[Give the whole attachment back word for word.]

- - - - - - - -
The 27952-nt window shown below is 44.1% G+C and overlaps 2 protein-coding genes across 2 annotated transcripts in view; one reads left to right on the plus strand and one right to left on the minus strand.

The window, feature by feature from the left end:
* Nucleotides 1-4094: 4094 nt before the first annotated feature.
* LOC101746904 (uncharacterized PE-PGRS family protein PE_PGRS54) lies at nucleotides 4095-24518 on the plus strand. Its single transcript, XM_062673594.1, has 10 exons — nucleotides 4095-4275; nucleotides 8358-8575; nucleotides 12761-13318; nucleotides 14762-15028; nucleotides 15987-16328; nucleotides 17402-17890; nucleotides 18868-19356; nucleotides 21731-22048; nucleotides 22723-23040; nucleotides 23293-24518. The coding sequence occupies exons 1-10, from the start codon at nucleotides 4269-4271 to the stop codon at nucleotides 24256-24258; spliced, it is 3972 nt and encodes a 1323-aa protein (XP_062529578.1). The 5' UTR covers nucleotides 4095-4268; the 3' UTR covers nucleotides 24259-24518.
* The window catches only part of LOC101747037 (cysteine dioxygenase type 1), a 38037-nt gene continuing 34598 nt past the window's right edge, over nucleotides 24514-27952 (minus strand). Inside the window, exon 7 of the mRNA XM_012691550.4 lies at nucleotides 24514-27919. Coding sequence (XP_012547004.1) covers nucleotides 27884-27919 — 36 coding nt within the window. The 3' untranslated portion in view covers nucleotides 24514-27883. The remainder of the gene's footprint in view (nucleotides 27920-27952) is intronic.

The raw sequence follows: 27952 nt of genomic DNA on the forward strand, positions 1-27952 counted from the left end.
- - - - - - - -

The 27952-nt window shown below is 44.1% G+C and overlaps 2 protein-coding genes across 2 annotated transcripts in view; one reads left to right on the plus strand and one right to left on the minus strand.

The window, feature by feature from the left end:
* Nucleotides 1-4094: 4094 nt before the first annotated feature.
* LOC101746904 (uncharacterized PE-PGRS family protein PE_PGRS54) lies at nucleotides 4095-24518 on the plus strand. Its single transcript, XM_062673594.1, has 10 exons — nucleotides 4095-4275; nucleotides 8358-8575; nucleotides 12761-13318; nucleotides 14762-15028; nucleotides 15987-16328; nucleotides 17402-17890; nucleotides 18868-19356; nucleotides 21731-22048; nucleotides 22723-23040; nucleotides 23293-24518. The coding sequence occupies exons 1-10, from the start codon at nucleotides 4269-4271 to the stop codon at nucleotides 24256-24258; spliced, it is 3972 nt and encodes a 1323-aa protein (XP_062529578.1). The 5' UTR covers nucleotides 4095-4268; the 3' UTR covers nucleotides 24259-24518.
* The window catches only part of LOC101747037 (cysteine dioxygenase type 1), a 38037-nt gene continuing 34598 nt past the window's right edge, over nucleotides 24514-27952 (minus strand). Inside the window, exon 7 of the mRNA XM_012691550.4 lies at nucleotides 24514-27919. Coding sequence (XP_012547004.1) covers nucleotides 27884-27919 — 36 coding nt within the window. The 3' untranslated portion in view covers nucleotides 24514-27883. The remainder of the gene's footprint in view (nucleotides 27920-27952) is intronic.

The raw sequence follows: 27952 nt of genomic DNA on the forward strand, positions 1-27952 counted from the left end.